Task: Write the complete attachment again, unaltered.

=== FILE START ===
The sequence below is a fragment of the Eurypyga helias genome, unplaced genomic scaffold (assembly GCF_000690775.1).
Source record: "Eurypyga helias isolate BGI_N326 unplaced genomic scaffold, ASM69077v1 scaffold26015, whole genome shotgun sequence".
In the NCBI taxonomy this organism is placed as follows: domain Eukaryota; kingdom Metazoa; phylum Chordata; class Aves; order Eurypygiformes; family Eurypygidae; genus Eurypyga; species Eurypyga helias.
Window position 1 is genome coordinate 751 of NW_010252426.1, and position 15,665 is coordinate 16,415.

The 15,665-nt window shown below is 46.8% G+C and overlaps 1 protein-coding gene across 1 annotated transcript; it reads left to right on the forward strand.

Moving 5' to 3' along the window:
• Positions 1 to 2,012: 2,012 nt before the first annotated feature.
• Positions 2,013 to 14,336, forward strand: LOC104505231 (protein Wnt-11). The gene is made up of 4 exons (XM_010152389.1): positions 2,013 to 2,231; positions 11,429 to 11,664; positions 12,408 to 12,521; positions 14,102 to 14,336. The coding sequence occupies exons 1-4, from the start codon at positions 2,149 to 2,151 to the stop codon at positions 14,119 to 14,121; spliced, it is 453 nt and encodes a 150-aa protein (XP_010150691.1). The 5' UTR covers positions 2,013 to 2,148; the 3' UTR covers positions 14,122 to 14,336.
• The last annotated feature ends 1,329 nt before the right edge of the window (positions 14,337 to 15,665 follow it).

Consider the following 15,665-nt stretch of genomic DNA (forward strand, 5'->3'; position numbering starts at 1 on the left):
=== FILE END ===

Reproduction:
The sequence below is a fragment of the Eurypyga helias genome, unplaced genomic scaffold (assembly GCF_000690775.1).
Source record: "Eurypyga helias isolate BGI_N326 unplaced genomic scaffold, ASM69077v1 scaffold26015, whole genome shotgun sequence".
In the NCBI taxonomy this organism is placed as follows: domain Eukaryota; kingdom Metazoa; phylum Chordata; class Aves; order Eurypygiformes; family Eurypygidae; genus Eurypyga; species Eurypyga helias.
Window position 1 is genome coordinate 751 of NW_010252426.1, and position 15,665 is coordinate 16,415.

The 15,665-nt window shown below is 46.8% G+C and overlaps 1 protein-coding gene across 1 annotated transcript; it reads left to right on the forward strand.

Moving 5' to 3' along the window:
• Positions 1 to 2,012: 2,012 nt before the first annotated feature.
• Positions 2,013 to 14,336, forward strand: LOC104505231 (protein Wnt-11). The gene is made up of 4 exons (XM_010152389.1): positions 2,013 to 2,231; positions 11,429 to 11,664; positions 12,408 to 12,521; positions 14,102 to 14,336. The coding sequence occupies exons 1-4, from the start codon at positions 2,149 to 2,151 to the stop codon at positions 14,119 to 14,121; spliced, it is 453 nt and encodes a 150-aa protein (XP_010150691.1). The 5' UTR covers positions 2,013 to 2,148; the 3' UTR covers positions 14,122 to 14,336.
• The last annotated feature ends 1,329 nt before the right edge of the window (positions 14,337 to 15,665 follow it).

Consider the following 15,665-nt stretch of genomic DNA (forward strand, 5'->3'; position numbering starts at 1 on the left):